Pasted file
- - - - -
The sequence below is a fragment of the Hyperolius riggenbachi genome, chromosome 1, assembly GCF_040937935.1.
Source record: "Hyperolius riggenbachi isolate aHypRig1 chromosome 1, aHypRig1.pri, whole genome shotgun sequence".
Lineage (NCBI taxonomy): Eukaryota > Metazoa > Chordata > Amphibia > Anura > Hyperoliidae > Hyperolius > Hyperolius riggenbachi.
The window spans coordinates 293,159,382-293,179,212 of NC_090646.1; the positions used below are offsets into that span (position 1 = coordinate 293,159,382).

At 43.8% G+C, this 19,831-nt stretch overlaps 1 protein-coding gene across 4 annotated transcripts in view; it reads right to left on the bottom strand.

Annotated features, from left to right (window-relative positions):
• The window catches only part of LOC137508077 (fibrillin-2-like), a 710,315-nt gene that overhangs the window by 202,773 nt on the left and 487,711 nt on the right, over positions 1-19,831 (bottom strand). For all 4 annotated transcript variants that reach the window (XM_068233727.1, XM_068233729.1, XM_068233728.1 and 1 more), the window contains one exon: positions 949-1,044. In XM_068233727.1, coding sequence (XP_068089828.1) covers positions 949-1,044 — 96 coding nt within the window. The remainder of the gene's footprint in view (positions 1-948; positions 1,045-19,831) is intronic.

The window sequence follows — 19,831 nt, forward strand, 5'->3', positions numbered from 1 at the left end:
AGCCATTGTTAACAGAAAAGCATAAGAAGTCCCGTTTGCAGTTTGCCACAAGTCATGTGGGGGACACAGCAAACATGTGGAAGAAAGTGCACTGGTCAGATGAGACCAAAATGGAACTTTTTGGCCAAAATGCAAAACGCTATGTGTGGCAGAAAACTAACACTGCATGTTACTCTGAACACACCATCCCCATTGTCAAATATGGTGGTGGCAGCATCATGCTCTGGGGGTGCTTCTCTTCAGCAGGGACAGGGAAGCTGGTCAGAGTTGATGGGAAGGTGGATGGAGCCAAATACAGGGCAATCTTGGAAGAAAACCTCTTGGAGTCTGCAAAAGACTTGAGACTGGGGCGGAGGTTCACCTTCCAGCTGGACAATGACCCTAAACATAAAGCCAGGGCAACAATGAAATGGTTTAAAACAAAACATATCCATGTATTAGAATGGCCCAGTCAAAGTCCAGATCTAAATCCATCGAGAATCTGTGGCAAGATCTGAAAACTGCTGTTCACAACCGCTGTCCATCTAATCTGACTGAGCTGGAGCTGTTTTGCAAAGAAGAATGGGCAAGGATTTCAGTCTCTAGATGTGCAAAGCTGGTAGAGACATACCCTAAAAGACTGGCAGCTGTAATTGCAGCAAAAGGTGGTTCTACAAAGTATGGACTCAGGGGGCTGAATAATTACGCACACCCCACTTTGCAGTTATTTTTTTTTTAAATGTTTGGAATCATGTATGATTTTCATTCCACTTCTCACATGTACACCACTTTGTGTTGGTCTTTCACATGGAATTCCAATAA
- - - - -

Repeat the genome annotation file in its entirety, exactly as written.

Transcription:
The sequence below is a fragment of the Hyperolius riggenbachi genome, chromosome 1, assembly GCF_040937935.1.
Source record: "Hyperolius riggenbachi isolate aHypRig1 chromosome 1, aHypRig1.pri, whole genome shotgun sequence".
Lineage (NCBI taxonomy): Eukaryota > Metazoa > Chordata > Amphibia > Anura > Hyperoliidae > Hyperolius > Hyperolius riggenbachi.
The window spans coordinates 293,159,382-293,179,212 of NC_090646.1; the positions used below are offsets into that span (position 1 = coordinate 293,159,382).

At 43.8% G+C, this 19,831-nt stretch overlaps 1 protein-coding gene across 4 annotated transcripts in view; it reads right to left on the bottom strand.

Annotated features, from left to right (window-relative positions):
• The window catches only part of LOC137508077 (fibrillin-2-like), a 710,315-nt gene that overhangs the window by 202,773 nt on the left and 487,711 nt on the right, over positions 1-19,831 (bottom strand). For all 4 annotated transcript variants that reach the window (XM_068233727.1, XM_068233729.1, XM_068233728.1 and 1 more), the window contains one exon: positions 949-1,044. In XM_068233727.1, coding sequence (XP_068089828.1) covers positions 949-1,044 — 96 coding nt within the window. The remainder of the gene's footprint in view (positions 1-948; positions 1,045-19,831) is intronic.

The window sequence follows — 19,831 nt, forward strand, 5'->3', positions numbered from 1 at the left end:
AGCCATTGTTAACAGAAAAGCATAAGAAGTCCCGTTTGCAGTTTGCCACAAGTCATGTGGGGGACACAGCAAACATGTGGAAGAAAGTGCACTGGTCAGATGAGACCAAAATGGAACTTTTTGGCCAAAATGCAAAACGCTATGTGTGGCAGAAAACTAACACTGCATGTTACTCTGAACACACCATCCCCATTGTCAAATATGGTGGTGGCAGCATCATGCTCTGGGGGTGCTTCTCTTCAGCAGGGACAGGGAAGCTGGTCAGAGTTGATGGGAAGGTGGATGGAGCCAAATACAGGGCAATCTTGGAAGAAAACCTCTTGGAGTCTGCAAAAGACTTGAGACTGGGGCGGAGGTTCACCTTCCAGCTGGACAATGACCCTAAACATAAAGCCAGGGCAACAATGAAATGGTTTAAAACAAAACATATCCATGTATTAGAATGGCCCAGTCAAAGTCCAGATCTAAATCCATCGAGAATCTGTGGCAAGATCTGAAAACTGCTGTTCACAACCGCTGTCCATCTAATCTGACTGAGCTGGAGCTGTTTTGCAAAGAAGAATGGGCAAGGATTTCAGTCTCTAGATGTGCAAAGCTGGTAGAGACATACCCTAAAAGACTGGCAGCTGTAATTGCAGCAAAAGGTGGTTCTACAAAGTATGGACTCAGGGGGCTGAATAATTACGCACACCCCACTTTGCAGTTATTTTTTTTTTAAATGTTTGGAATCATGTATGATTTTCATTCCACTTCTCACATGTACACCACTTTGTGTTGGTCTTTCACATGGAATTCCAATAA